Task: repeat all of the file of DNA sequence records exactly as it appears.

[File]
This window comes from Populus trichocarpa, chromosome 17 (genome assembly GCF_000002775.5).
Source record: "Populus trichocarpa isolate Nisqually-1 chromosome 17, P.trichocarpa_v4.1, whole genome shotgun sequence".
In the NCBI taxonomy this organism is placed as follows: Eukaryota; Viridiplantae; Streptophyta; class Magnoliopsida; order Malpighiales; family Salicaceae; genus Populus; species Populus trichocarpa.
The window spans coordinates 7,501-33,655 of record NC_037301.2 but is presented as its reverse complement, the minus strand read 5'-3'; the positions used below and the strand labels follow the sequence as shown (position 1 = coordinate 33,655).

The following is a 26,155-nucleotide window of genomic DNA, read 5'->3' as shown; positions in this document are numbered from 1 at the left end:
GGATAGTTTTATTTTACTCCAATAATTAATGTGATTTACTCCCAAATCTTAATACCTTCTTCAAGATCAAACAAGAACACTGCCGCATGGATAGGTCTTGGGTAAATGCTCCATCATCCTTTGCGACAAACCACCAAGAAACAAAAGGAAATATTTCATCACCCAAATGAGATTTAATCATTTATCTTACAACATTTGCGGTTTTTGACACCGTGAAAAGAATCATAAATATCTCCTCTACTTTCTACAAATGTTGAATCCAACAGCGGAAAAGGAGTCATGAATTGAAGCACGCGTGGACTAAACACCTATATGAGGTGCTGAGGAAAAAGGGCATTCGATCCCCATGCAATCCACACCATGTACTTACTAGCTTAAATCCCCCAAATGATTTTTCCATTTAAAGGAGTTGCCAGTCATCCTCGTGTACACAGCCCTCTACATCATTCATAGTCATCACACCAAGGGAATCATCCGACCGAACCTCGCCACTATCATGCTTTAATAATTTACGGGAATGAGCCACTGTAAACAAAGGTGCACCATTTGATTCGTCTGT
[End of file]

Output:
This window comes from Populus trichocarpa, chromosome 17 (genome assembly GCF_000002775.5).
Source record: "Populus trichocarpa isolate Nisqually-1 chromosome 17, P.trichocarpa_v4.1, whole genome shotgun sequence".
In the NCBI taxonomy this organism is placed as follows: Eukaryota; Viridiplantae; Streptophyta; class Magnoliopsida; order Malpighiales; family Salicaceae; genus Populus; species Populus trichocarpa.
The window spans coordinates 7,501-33,655 of record NC_037301.2 but is presented as its reverse complement, the minus strand read 5'-3'; the positions used below and the strand labels follow the sequence as shown (position 1 = coordinate 33,655).

The following is a 26,155-nucleotide window of genomic DNA, read 5'->3' as shown; positions in this document are numbered from 1 at the left end:
GGATAGTTTTATTTTACTCCAATAATTAATGTGATTTACTCCCAAATCTTAATACCTTCTTCAAGATCAAACAAGAACACTGCCGCATGGATAGGTCTTGGGTAAATGCTCCATCATCCTTTGCGACAAACCACCAAGAAACAAAAGGAAATATTTCATCACCCAAATGAGATTTAATCATTTATCTTACAACATTTGCGGTTTTTGACACCGTGAAAAGAATCATAAATATCTCCTCTACTTTCTACAAATGTTGAATCCAACAGCGGAAAAGGAGTCATGAATTGAAGCACGCGTGGACTAAACACCTATATGAGGTGCTGAGGAAAAAGGGCATTCGATCCCCATGCAATCCACACCATGTACTTACTAGCTTAAATCCCCCAAATGATTTTTCCATTTAAAGGAGTTGCCAGTCATCCTCGTGTACACAGCCCTCTACATCATTCATAGTCATCACACCAAGGGAATCATCCGACCGAACCTCGCCACTATCATGCTTTAATAATTTACGGGAATGAGCCACTGTAAACAAAGGTGCACCATTTGATTCGTCTGT